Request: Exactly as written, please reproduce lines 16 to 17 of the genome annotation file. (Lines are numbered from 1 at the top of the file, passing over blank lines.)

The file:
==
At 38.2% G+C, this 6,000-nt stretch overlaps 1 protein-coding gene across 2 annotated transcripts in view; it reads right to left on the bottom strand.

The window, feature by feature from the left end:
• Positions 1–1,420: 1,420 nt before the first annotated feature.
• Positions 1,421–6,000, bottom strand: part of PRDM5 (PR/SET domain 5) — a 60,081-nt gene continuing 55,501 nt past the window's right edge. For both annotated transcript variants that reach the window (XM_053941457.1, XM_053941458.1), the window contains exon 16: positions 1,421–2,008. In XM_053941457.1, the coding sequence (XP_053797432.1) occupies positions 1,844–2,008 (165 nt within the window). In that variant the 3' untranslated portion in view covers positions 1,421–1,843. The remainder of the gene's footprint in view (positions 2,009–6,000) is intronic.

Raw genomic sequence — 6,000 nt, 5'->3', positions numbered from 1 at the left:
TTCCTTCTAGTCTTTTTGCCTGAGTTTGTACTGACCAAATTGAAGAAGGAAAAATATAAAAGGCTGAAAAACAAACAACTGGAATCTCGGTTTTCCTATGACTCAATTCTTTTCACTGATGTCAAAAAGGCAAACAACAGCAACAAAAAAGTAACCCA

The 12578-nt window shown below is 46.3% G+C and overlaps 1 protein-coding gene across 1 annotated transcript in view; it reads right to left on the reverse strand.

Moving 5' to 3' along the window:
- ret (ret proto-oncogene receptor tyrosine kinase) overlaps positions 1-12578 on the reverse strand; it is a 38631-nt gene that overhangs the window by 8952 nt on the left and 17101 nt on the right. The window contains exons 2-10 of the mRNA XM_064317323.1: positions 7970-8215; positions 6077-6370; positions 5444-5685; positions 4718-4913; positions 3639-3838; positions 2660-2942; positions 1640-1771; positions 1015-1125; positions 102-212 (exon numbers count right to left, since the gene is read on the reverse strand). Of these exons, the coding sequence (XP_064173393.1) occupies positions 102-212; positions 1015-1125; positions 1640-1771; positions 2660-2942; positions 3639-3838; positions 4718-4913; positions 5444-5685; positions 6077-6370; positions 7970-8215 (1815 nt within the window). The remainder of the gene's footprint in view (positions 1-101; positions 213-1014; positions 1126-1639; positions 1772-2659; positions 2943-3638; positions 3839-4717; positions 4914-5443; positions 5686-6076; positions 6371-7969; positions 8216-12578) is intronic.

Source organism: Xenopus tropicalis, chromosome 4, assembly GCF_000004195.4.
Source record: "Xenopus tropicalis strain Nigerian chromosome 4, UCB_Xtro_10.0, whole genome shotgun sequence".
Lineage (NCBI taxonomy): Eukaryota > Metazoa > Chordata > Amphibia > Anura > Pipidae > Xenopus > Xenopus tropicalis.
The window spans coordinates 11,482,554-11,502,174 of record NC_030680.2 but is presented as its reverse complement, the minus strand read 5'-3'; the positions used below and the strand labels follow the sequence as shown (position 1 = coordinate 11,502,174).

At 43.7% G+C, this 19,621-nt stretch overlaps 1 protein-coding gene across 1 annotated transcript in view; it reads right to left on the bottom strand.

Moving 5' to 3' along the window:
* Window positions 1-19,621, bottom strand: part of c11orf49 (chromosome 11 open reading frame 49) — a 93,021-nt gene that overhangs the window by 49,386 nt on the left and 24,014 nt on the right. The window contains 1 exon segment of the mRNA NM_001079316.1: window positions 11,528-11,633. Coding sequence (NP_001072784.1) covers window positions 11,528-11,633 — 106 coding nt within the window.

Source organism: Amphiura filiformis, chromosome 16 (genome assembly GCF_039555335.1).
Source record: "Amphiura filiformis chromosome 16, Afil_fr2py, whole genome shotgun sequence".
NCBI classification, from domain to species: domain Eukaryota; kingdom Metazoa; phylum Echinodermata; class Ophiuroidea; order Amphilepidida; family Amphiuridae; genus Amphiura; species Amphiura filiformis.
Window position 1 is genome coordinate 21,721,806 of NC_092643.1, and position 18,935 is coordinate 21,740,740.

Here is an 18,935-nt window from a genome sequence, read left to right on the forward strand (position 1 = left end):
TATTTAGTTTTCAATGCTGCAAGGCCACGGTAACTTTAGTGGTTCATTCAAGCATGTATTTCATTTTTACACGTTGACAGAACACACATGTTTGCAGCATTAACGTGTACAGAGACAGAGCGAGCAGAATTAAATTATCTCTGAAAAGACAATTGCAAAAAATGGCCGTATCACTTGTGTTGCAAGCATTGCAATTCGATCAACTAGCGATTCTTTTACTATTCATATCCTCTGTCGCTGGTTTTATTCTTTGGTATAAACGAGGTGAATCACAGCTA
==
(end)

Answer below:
* Window positions 1-19,621, bottom strand: part of c11orf49 (chromosome 11 open reading frame 49) — a 93,021-nt gene that overhangs the window by 49,386 nt on the left and 24,014 nt on the right. The window contains 1 exon segment of the mRNA NM_001079316.1: window positions 11,528-11,633. Coding sequence (NP_001072784.1) covers window positions 11,528-11,633 — 106 coding nt within the window.

Source organism: Amphiura filiformis, chromosome 16 (genome assembly GCF_039555335.1).